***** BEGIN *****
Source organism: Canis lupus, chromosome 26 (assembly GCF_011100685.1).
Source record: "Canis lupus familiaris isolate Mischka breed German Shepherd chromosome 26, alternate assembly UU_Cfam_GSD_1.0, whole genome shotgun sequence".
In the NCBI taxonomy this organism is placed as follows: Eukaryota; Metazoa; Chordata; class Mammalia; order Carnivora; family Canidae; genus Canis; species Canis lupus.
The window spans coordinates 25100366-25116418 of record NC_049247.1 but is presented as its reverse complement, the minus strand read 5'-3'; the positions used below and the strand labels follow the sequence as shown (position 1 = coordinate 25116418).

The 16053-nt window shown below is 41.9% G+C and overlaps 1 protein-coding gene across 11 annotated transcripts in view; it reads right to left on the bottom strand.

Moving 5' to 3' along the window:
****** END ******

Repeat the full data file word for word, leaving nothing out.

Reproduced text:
Source organism: Canis lupus, chromosome 26 (assembly GCF_011100685.1).
Source record: "Canis lupus familiaris isolate Mischka breed German Shepherd chromosome 26, alternate assembly UU_Cfam_GSD_1.0, whole genome shotgun sequence".
In the NCBI taxonomy this organism is placed as follows: Eukaryota; Metazoa; Chordata; class Mammalia; order Carnivora; family Canidae; genus Canis; species Canis lupus.
The window spans coordinates 25100366-25116418 of record NC_049247.1 but is presented as its reverse complement, the minus strand read 5'-3'; the positions used below and the strand labels follow the sequence as shown (position 1 = coordinate 25116418).

The 16053-nt window shown below is 41.9% G+C and overlaps 1 protein-coding gene across 11 annotated transcripts in view; it reads right to left on the bottom strand.

Moving 5' to 3' along the window: